Beverage Dynamics

Beverage Dynamics July-Aug 2014

Beverage Dynamics is the largest national business magazine devoted exclusively to the needs of off-premise beverage alcohol retailers, from single liquor stores to big box chains, through coverage of the latest trends in wine, beer and spirits.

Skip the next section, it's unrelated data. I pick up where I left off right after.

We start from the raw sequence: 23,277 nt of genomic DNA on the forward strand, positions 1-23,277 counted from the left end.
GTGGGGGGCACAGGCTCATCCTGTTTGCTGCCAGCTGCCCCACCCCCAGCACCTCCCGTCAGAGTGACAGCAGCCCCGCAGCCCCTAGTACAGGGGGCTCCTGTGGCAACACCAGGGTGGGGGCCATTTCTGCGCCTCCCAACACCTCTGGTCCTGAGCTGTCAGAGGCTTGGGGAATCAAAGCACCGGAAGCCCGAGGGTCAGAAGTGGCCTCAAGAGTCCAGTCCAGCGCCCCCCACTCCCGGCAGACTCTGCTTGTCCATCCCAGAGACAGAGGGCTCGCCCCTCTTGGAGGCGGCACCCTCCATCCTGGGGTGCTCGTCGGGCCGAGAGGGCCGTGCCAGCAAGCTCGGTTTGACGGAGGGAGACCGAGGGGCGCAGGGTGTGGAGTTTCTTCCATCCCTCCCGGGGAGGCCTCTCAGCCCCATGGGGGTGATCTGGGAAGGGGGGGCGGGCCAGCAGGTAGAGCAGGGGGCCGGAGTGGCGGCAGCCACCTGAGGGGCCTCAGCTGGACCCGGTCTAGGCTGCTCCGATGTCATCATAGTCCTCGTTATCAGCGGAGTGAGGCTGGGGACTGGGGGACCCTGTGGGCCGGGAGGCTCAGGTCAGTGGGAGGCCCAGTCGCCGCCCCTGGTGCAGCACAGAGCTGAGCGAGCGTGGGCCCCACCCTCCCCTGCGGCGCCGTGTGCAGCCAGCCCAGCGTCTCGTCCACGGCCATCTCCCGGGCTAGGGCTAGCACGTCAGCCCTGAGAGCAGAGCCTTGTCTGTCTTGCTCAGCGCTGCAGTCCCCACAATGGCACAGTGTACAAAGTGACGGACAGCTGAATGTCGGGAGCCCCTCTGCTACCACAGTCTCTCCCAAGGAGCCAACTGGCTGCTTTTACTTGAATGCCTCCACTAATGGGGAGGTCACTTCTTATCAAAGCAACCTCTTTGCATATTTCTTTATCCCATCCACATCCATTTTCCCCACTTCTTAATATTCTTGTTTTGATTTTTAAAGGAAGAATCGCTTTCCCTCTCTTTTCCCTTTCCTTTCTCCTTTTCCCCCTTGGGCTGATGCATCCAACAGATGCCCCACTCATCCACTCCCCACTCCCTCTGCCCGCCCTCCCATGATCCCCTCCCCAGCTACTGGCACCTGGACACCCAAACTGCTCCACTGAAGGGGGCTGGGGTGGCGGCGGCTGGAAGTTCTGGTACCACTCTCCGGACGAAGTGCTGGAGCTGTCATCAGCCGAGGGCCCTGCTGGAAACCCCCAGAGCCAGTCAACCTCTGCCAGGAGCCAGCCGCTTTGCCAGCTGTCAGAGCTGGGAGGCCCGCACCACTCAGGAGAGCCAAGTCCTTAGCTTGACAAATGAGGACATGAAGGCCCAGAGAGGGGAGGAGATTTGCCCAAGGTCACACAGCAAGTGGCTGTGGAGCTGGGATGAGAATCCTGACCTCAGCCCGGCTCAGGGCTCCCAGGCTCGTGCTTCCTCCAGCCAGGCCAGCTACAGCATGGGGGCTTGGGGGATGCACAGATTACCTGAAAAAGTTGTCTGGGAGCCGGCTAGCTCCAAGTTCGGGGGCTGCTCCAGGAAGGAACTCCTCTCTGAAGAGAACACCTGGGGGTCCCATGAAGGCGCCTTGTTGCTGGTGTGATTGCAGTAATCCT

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Page 36 of 51 July/August 2014 • Beverage Dynamics 37 A mericans are rediscovering the affordable elegance and unrivaled complexity of premium gin. Crafted according to a secret blend of aromatics, every brand is endowed with an engaging personality as individually distinctive as DNA, which explains why no two smell or taste the same. So when gin fanciers say they fancy a particular gin more than the others, believe them. "Gin is defi nitely undergoing a reappraisal by trade and consum- ers," explains Bob Fowkes, director and co-founder of Brockmans Gin. "First, the craft brewing movement is heightening everyone's interest in the subject of taste. Gin delivers more favorably in that respect versus say neutral vodka. In addition, the process and recipe story for gin has a greater degree of interest and fascination for consumers. Gin tends to be unique and different and probably resistant to being fl avored with cake, bubblegum and bacon." The character differences between the brands lie in how they're made. The most widely produced type is London Dry Gin, a term that now refers to a style rather than a geograph- ical reference. They're produced in two stages. First, a fermented mash of cereal grains are distilled in specially designed gin stills. The highly rectifi ed, neutral spirit is then redistilled Gin producers have been expanding the variety of their offerings to entice consumers into giving this fl avorful spirit a well-earned spot at the table. BY ROBERT PLOTKIN A me A pre A pre A p A d A end A end with the introduction of botanicals. The exact composition of these aro- matic ingredients is a guarded trade secret and essentially distinguishes one premium brand from another. An exceptional gin makes its presence immediately known with an outpouring of fresh, celery-crisp aromas elicited from botanicals such as juniper berries, citrus peels, herbs, roots and spice. The category's bestselling London Dry Gin is made in the U.S. by the House of Seagram. Distillers since 1857, Seagram's is the only house that takes the extra step of mellowing its Seagram's Extra Dry Gin in white oak barrels for added smooth- ness. The elder statesman of the portfo- lio is Seagram's Distiller's Reserve 102 proof, a stylistically full and vibrant spirit made from select barrel proof batches. The range also includes the popular line of fruit-infused Twisted Gin, the latest of which is Red Berry. Still, according to Bill Eldien, president and CEO, Nolet Spirits U.S.A., "Imported gins in particular continue to gain traction and experience the largest growth within the gin category. We see talented mixolo- gists leading the charge behind beverage programming as a driving force behind gin's resurgence." The infl ux of new imports as well as American crafted distilled gins has contrib- uted greatly to the category's activity. "The rise of local and artisan gins have given the whole category a serious jolt of creativ- ity and energy," says Tom Potter, partner and co-founder of New York Distilling Company, which makes Chief Gowanus New-Netherland Gin, a recreation of an 1809 New York distiller's manual recipe. Still, it's only fi tting to begin our over- view with the brands that comprise the heart and soul of the gin category. They hail from England, the country where the spirit made its popular debut. THE ROYALS Beefeater London Dry Gin — This iconic brand is made in the same manner and according to the family-held recipe fi rst devised by pharmacist James Burrough in 1820. It is exquisitely dry with a fl oral and spicy bouquet and a layered, long-lasting palate. Bottled at 94-proof, Beefeater has the well-deserved reputation as the driest of the London gins.

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